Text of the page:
Methods and Strategies: Other Treatment Protocols and Specialized Programs

What follows is an overview of other treatment options available to individuals with autism. This is not an exhaustive list, and it is intended to provide a general overview of available options as opposed to specific treatment recommendations. Some of the therapies and treatments listed in this next section are not viewed as credible approaches by some medical and professional associations.


Auditory Integration Training
The technique of auditory integration training may help some individuals who are oversensitive (hypersensitive) to sounds. The individual listens to a variety of sound frequencies, coordinated to his or her level of impairment. Auditory training is performed by an audiologist trained in this method.

Some individuals with autism exhibit low tolerance for and/or allergies to a variety of
substances, such as yeast and gluten. Although no rigorous scientific studies support the idea that dietary modifications reduce or eliminate symptoms of autism, some professionals and parents have reported positive changes in behavior following the modifications. Vitamin supplements have been reported by some parents to affect particular behaviors, such as increasing attention spans.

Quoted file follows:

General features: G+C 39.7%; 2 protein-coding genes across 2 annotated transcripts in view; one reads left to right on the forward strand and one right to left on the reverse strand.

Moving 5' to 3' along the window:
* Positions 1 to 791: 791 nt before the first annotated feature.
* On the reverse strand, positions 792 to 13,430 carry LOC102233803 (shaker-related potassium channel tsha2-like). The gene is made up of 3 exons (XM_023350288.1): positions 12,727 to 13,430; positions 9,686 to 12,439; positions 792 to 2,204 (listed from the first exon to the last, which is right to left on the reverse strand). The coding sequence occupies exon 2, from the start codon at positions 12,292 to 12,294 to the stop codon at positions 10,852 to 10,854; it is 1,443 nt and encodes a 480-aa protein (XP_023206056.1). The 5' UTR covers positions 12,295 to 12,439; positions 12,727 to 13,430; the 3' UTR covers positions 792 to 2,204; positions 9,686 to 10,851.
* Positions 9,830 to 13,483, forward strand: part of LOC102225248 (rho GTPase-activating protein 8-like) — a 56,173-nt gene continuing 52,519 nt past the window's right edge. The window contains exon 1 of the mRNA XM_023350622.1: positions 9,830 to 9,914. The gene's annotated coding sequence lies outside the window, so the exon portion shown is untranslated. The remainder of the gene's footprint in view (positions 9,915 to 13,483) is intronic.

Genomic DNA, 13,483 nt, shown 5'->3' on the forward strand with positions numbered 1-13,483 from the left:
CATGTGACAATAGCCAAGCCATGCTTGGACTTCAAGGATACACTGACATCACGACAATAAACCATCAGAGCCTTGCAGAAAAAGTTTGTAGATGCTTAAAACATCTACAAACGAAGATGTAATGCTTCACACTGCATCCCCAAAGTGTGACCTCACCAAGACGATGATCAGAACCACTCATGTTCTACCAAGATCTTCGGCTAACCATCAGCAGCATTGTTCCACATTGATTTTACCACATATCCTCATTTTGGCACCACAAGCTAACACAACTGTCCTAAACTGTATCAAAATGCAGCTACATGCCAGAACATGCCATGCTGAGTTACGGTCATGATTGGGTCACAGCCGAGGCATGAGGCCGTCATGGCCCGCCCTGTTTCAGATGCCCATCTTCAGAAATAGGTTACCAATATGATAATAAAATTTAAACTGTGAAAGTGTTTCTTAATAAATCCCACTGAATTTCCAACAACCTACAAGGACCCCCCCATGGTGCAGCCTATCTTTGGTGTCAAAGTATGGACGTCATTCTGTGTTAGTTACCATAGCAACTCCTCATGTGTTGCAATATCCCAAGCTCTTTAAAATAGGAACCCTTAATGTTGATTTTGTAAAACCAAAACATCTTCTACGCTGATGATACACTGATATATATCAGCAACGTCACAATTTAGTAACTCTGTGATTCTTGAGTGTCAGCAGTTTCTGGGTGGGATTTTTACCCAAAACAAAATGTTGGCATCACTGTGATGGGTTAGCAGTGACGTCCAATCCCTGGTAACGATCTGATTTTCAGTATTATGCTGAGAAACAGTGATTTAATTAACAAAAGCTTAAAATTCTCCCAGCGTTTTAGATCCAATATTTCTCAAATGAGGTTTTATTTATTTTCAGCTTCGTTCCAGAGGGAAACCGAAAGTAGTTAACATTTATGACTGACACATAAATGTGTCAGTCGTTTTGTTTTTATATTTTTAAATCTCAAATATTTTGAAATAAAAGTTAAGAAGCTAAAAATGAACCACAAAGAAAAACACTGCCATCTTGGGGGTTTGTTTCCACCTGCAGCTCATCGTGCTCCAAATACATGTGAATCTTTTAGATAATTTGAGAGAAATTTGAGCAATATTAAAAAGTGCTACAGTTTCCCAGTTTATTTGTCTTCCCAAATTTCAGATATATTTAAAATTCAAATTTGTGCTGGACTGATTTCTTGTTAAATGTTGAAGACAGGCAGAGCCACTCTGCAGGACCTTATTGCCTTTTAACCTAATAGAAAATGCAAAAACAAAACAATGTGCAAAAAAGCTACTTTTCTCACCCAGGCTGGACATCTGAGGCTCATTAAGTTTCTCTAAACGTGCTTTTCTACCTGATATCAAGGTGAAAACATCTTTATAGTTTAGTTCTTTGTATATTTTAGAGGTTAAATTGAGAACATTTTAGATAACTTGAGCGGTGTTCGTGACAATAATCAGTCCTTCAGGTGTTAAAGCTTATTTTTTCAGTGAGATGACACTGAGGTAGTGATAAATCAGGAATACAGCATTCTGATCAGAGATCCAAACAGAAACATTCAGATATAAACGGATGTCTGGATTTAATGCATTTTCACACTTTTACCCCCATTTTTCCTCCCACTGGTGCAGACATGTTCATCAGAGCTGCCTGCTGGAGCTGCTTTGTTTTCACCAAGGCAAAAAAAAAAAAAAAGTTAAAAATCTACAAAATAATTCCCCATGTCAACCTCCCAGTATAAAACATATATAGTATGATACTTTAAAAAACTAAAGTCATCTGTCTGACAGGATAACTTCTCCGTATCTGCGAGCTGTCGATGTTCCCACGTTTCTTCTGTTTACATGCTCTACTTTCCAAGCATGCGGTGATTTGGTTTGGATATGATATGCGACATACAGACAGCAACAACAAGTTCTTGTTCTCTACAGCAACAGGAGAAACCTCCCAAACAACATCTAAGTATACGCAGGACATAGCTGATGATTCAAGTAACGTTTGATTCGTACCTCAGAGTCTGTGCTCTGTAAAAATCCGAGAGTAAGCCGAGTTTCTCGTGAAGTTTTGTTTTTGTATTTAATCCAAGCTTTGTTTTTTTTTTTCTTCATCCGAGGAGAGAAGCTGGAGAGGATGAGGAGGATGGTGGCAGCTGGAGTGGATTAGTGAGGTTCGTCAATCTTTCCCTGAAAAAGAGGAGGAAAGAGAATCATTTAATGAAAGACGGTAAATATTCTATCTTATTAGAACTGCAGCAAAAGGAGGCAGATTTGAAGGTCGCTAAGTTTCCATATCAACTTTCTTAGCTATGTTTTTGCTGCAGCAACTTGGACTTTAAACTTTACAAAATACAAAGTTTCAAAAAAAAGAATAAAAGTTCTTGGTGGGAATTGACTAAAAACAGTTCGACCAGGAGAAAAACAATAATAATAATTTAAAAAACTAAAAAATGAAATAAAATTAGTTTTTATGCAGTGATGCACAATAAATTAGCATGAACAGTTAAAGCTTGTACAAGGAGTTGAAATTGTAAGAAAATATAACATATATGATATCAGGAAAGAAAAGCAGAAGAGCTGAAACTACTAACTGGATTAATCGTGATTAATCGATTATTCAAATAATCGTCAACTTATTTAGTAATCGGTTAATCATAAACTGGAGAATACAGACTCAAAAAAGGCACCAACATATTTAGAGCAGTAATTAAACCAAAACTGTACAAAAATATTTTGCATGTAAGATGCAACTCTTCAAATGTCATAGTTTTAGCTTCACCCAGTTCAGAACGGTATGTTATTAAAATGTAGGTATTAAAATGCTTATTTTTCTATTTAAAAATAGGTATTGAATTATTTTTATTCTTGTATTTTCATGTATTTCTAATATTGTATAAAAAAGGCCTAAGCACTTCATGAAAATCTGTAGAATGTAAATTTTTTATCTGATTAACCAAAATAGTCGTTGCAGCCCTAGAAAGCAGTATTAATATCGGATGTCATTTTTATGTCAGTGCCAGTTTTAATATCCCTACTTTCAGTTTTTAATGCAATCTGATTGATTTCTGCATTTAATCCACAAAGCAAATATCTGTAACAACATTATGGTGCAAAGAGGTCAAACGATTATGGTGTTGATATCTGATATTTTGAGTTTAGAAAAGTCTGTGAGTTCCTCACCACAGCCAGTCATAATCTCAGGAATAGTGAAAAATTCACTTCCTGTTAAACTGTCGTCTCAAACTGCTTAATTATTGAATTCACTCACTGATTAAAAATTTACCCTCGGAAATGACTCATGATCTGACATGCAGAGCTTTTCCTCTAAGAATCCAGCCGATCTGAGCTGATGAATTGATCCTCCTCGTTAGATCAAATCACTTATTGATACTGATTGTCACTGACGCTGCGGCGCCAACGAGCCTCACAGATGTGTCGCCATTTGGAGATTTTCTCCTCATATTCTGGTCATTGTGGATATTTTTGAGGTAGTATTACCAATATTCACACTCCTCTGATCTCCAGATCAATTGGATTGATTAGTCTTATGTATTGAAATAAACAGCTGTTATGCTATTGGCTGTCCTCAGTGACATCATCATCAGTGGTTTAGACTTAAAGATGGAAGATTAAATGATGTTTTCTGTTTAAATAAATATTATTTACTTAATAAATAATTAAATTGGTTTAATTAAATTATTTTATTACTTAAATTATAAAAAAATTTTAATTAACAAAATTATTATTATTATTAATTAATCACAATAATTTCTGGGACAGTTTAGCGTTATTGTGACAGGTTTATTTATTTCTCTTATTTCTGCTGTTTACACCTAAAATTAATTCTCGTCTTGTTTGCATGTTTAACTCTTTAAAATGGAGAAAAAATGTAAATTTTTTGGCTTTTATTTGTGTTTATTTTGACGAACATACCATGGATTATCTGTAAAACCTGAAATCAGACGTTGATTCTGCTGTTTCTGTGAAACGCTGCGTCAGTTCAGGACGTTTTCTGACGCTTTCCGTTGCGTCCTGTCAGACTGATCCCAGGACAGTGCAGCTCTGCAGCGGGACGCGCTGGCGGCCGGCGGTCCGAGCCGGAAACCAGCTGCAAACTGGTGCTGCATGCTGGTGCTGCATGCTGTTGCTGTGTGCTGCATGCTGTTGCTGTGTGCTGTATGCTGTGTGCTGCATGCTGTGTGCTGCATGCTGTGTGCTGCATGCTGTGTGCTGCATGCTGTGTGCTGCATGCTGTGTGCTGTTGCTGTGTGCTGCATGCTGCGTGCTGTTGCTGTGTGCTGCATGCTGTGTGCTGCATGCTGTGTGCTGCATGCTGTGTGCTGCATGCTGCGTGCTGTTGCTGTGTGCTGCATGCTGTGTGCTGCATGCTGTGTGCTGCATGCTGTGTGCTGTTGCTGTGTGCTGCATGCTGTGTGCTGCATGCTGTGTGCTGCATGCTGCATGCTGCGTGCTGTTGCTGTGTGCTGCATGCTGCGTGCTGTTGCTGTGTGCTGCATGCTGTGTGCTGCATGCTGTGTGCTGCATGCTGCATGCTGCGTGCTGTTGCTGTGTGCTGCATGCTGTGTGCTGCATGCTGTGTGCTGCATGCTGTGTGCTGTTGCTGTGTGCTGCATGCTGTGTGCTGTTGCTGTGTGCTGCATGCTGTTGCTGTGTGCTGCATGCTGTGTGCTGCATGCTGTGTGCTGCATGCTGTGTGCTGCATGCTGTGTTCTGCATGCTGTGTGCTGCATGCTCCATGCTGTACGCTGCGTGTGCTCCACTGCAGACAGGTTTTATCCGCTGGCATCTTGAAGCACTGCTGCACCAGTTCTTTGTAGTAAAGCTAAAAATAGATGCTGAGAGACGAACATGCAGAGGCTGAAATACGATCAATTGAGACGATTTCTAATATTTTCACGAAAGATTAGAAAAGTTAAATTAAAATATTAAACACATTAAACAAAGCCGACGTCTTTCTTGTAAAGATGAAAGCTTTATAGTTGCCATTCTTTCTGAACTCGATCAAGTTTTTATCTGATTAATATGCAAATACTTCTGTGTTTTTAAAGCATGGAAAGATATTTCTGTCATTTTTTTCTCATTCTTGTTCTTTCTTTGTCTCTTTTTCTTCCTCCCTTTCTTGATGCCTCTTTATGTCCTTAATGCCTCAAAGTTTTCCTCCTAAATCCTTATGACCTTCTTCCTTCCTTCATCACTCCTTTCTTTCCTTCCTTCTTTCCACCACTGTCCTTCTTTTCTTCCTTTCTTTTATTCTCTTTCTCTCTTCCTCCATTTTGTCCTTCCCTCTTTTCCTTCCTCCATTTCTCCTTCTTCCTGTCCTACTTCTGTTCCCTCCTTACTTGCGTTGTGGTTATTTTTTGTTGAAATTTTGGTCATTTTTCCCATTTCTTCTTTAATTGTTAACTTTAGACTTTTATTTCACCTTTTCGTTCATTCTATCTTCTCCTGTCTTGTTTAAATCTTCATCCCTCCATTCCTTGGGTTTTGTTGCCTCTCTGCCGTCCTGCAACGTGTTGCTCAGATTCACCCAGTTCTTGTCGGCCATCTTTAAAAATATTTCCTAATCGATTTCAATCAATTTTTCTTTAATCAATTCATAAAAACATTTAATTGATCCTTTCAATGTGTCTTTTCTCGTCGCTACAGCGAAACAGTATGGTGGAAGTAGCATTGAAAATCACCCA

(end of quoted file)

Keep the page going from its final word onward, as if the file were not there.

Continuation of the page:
Facilitated Communication
Facilitated communication is a technique by which a trained professional, the "facilitator," supports the hand, arm or shoulder of the individual who has communication impairments. This method helps the individual to point to or press the keys of a communication device to spell out words.

There is no single medication to treat autism, but a wide variety of them have been prescribed to alleviate symptoms such as aggression, seizures, inattention, hyperactivity, anxiety or obsessive/compulsive behaviors. For information on the use of medications, parents should consult a physician who has experience in treating the symptoms of autism.

Music Therapy
When used in a structured setting, music can be incorporated into the teaching of cognitive, motor and daily living skills. Effective for some individuals with autism, music therapy may be provided in a private setting or included in a child's early intervention or school program.

Some individuals with autism experience vision difficulties, such as poor eye contact, difficulty with visual attending, visual fixation and hyper- or hypo- sensitivity to light and/or color. Developmental or behavioral optometrists may be able to treat them. They believe that some of the unusual behaviors associated with autism may be related to visual-perceptual problems. Treatments include specialized colored or prism lenses and vision exercises.

Other Treatments
The treatments mentioned above are not a comprehensive list of all options available to individuals with autism. There are a variety of others, including therapy using animals, treatments to reduce yeast in the body and cranial-sacral therapy. Families and professionals are advised to research and evaluate all treatments carefully.

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